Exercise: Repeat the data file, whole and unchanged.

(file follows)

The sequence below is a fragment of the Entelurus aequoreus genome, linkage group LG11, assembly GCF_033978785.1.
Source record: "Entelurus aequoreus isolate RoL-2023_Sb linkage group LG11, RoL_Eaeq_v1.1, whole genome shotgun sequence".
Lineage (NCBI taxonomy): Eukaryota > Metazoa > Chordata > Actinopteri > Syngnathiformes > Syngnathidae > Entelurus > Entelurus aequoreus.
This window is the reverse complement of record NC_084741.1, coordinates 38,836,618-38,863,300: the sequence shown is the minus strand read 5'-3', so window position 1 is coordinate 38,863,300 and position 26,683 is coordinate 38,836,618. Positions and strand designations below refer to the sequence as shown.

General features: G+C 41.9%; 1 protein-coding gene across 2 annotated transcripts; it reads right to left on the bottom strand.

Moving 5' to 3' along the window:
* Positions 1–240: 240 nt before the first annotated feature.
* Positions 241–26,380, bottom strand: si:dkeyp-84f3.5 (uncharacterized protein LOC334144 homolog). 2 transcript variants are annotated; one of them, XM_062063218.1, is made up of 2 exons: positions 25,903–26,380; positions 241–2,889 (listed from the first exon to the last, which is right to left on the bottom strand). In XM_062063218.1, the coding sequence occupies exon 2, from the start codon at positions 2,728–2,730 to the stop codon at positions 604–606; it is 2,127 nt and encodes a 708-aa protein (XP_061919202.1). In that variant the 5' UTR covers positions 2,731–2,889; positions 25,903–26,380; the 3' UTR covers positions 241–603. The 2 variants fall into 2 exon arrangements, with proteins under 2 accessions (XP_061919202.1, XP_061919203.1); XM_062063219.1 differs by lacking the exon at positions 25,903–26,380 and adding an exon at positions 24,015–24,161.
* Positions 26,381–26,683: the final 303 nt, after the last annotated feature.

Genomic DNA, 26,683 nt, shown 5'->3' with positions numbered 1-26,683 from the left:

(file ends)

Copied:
The sequence below is a fragment of the Entelurus aequoreus genome, linkage group LG11, assembly GCF_033978785.1.
Source record: "Entelurus aequoreus isolate RoL-2023_Sb linkage group LG11, RoL_Eaeq_v1.1, whole genome shotgun sequence".
Lineage (NCBI taxonomy): Eukaryota > Metazoa > Chordata > Actinopteri > Syngnathiformes > Syngnathidae > Entelurus > Entelurus aequoreus.
This window is the reverse complement of record NC_084741.1, coordinates 38,836,618-38,863,300: the sequence shown is the minus strand read 5'-3', so window position 1 is coordinate 38,863,300 and position 26,683 is coordinate 38,836,618. Positions and strand designations below refer to the sequence as shown.

General features: G+C 41.9%; 1 protein-coding gene across 2 annotated transcripts; it reads right to left on the bottom strand.

Moving 5' to 3' along the window:
* Positions 1–240: 240 nt before the first annotated feature.
* Positions 241–26,380, bottom strand: si:dkeyp-84f3.5 (uncharacterized protein LOC334144 homolog). 2 transcript variants are annotated; one of them, XM_062063218.1, is made up of 2 exons: positions 25,903–26,380; positions 241–2,889 (listed from the first exon to the last, which is right to left on the bottom strand). In XM_062063218.1, the coding sequence occupies exon 2, from the start codon at positions 2,728–2,730 to the stop codon at positions 604–606; it is 2,127 nt and encodes a 708-aa protein (XP_061919202.1). In that variant the 5' UTR covers positions 2,731–2,889; positions 25,903–26,380; the 3' UTR covers positions 241–603. The 2 variants fall into 2 exon arrangements, with proteins under 2 accessions (XP_061919202.1, XP_061919203.1); XM_062063219.1 differs by lacking the exon at positions 25,903–26,380 and adding an exon at positions 24,015–24,161.
* Positions 26,381–26,683: the final 303 nt, after the last annotated feature.

Genomic DNA, 26,683 nt, shown 5'->3' with positions numbered 1-26,683 from the left: